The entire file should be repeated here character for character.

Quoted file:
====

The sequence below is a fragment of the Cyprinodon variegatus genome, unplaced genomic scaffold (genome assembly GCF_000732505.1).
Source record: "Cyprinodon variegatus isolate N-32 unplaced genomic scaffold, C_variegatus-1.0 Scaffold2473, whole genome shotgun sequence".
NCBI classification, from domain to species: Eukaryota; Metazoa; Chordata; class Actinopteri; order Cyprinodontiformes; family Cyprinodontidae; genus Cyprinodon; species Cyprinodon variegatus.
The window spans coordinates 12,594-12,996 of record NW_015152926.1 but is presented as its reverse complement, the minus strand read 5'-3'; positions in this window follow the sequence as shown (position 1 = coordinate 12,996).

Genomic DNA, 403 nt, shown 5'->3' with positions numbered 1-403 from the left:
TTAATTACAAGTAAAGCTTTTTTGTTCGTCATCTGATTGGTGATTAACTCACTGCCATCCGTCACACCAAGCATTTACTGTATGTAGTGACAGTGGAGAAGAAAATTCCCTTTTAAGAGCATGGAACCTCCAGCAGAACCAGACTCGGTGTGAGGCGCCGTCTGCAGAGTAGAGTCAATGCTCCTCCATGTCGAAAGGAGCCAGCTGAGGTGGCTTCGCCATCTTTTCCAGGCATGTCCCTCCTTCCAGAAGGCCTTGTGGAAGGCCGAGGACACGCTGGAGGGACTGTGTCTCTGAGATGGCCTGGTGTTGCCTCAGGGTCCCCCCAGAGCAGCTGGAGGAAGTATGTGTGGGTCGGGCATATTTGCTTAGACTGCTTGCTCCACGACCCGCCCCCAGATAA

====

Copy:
The sequence below is a fragment of the Cyprinodon variegatus genome, unplaced genomic scaffold (genome assembly GCF_000732505.1).
Source record: "Cyprinodon variegatus isolate N-32 unplaced genomic scaffold, C_variegatus-1.0 Scaffold2473, whole genome shotgun sequence".
NCBI classification, from domain to species: Eukaryota; Metazoa; Chordata; class Actinopteri; order Cyprinodontiformes; family Cyprinodontidae; genus Cyprinodon; species Cyprinodon variegatus.
The window spans coordinates 12,594-12,996 of record NW_015152926.1 but is presented as its reverse complement, the minus strand read 5'-3'; positions in this window follow the sequence as shown (position 1 = coordinate 12,996).

Genomic DNA, 403 nt, shown 5'->3' with positions numbered 1-403 from the left:
TTAATTACAAGTAAAGCTTTTTTGTTCGTCATCTGATTGGTGATTAACTCACTGCCATCCGTCACACCAAGCATTTACTGTATGTAGTGACAGTGGAGAAGAAAATTCCCTTTTAAGAGCATGGAACCTCCAGCAGAACCAGACTCGGTGTGAGGCGCCGTCTGCAGAGTAGAGTCAATGCTCCTCCATGTCGAAAGGAGCCAGCTGAGGTGGCTTCGCCATCTTTTCCAGGCATGTCCCTCCTTCCAGAAGGCCTTGTGGAAGGCCGAGGACACGCTGGAGGGACTGTGTCTCTGAGATGGCCTGGTGTTGCCTCAGGGTCCCCCCAGAGCAGCTGGAGGAAGTATGTGTGGGTCGGGCATATTTGCTTAGACTGCTTGCTCCACGACCCGCCCCCAGATAA